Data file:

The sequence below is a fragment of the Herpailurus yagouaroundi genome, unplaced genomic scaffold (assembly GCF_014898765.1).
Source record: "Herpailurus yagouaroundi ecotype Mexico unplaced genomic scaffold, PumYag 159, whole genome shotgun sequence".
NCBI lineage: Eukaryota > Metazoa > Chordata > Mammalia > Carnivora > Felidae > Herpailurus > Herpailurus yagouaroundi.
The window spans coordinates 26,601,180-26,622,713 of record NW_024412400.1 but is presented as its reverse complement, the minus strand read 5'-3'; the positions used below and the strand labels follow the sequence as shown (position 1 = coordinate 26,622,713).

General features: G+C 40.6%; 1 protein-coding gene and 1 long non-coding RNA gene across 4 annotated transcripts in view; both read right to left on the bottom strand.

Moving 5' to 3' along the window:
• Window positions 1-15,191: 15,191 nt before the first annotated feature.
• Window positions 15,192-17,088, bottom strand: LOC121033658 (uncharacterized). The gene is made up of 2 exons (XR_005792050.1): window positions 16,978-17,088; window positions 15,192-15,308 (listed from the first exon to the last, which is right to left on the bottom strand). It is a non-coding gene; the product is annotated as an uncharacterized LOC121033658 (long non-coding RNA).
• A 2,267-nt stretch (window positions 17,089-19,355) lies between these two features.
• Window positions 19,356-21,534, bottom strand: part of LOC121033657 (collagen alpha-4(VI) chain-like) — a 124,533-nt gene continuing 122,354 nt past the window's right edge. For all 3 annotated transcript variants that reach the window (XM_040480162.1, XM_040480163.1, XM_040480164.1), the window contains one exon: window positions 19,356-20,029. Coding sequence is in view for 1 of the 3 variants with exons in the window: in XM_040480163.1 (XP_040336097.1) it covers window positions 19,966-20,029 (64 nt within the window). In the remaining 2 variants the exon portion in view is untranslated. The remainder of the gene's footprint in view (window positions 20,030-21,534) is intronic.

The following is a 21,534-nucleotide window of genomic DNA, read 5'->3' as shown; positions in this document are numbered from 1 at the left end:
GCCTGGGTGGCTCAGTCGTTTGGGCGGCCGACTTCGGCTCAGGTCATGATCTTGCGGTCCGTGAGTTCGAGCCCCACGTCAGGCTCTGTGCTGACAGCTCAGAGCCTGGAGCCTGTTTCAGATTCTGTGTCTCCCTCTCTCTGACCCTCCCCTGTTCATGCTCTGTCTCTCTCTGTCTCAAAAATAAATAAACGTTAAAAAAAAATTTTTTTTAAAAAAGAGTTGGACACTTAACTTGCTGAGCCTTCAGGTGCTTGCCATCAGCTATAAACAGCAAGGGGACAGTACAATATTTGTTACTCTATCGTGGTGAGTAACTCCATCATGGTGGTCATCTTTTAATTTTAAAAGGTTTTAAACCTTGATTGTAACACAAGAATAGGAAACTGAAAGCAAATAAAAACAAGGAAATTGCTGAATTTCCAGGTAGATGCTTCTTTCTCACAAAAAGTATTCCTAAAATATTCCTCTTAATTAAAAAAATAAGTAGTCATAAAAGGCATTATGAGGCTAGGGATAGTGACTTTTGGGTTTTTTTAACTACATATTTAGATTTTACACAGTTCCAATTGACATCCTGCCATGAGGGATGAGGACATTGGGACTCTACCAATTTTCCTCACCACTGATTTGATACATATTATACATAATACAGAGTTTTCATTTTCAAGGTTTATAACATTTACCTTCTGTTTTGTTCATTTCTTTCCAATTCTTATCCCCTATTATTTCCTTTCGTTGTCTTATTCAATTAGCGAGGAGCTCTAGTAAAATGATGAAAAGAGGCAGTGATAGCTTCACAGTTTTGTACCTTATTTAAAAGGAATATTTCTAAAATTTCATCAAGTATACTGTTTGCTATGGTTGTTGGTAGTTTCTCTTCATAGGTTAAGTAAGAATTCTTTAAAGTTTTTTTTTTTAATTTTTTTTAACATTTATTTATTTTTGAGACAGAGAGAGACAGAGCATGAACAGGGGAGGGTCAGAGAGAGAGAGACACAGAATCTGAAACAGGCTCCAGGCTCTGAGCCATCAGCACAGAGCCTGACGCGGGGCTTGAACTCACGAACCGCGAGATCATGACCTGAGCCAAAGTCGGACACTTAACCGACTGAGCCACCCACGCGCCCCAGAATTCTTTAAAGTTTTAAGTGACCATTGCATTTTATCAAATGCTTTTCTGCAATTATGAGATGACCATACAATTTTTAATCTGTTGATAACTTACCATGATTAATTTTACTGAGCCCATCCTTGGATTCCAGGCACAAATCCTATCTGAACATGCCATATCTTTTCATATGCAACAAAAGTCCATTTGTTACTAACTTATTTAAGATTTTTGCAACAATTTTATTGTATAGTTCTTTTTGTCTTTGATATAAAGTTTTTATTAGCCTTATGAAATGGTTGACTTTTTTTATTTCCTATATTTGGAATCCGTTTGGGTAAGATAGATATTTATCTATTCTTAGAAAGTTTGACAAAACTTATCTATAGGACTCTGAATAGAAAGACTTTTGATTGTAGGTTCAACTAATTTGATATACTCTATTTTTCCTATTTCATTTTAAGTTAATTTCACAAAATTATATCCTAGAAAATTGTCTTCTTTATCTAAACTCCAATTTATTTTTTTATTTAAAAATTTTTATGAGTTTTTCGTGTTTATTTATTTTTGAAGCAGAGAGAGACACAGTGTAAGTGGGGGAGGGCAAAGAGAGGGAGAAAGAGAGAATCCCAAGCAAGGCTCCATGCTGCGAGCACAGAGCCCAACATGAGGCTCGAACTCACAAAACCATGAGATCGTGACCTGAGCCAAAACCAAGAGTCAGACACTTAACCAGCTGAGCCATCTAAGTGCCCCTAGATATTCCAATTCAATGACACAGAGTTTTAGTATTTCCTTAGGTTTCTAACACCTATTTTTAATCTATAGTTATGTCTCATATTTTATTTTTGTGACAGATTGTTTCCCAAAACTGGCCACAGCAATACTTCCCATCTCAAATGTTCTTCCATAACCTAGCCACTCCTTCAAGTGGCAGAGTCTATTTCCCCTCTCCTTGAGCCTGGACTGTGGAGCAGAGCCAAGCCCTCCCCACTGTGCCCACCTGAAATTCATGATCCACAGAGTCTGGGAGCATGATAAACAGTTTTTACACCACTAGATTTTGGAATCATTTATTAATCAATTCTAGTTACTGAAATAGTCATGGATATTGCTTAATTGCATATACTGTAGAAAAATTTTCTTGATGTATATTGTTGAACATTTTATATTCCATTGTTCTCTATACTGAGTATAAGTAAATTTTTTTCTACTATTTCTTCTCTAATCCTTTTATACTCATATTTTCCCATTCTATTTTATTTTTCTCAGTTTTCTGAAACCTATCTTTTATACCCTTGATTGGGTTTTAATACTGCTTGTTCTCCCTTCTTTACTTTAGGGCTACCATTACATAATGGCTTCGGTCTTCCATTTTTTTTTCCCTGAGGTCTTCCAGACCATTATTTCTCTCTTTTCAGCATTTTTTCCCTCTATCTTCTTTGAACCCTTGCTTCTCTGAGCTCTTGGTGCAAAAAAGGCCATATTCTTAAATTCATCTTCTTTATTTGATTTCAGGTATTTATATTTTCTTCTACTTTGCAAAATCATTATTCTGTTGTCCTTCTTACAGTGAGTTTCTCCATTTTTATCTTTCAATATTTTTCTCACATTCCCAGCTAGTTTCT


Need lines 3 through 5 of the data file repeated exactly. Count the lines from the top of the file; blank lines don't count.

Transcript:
NCBI lineage: Eukaryota > Metazoa > Chordata > Mammalia > Carnivora > Felidae > Herpailurus > Herpailurus yagouaroundi.
The window spans coordinates 26,601,180-26,622,713 of record NW_024412400.1 but is presented as its reverse complement, the minus strand read 5'-3'; the positions used below and the strand labels follow the sequence as shown (position 1 = coordinate 26,622,713).

General features: G+C 40.6%; 1 protein-coding gene and 1 long non-coding RNA gene across 4 annotated transcripts in view; both read right to left on the bottom strand.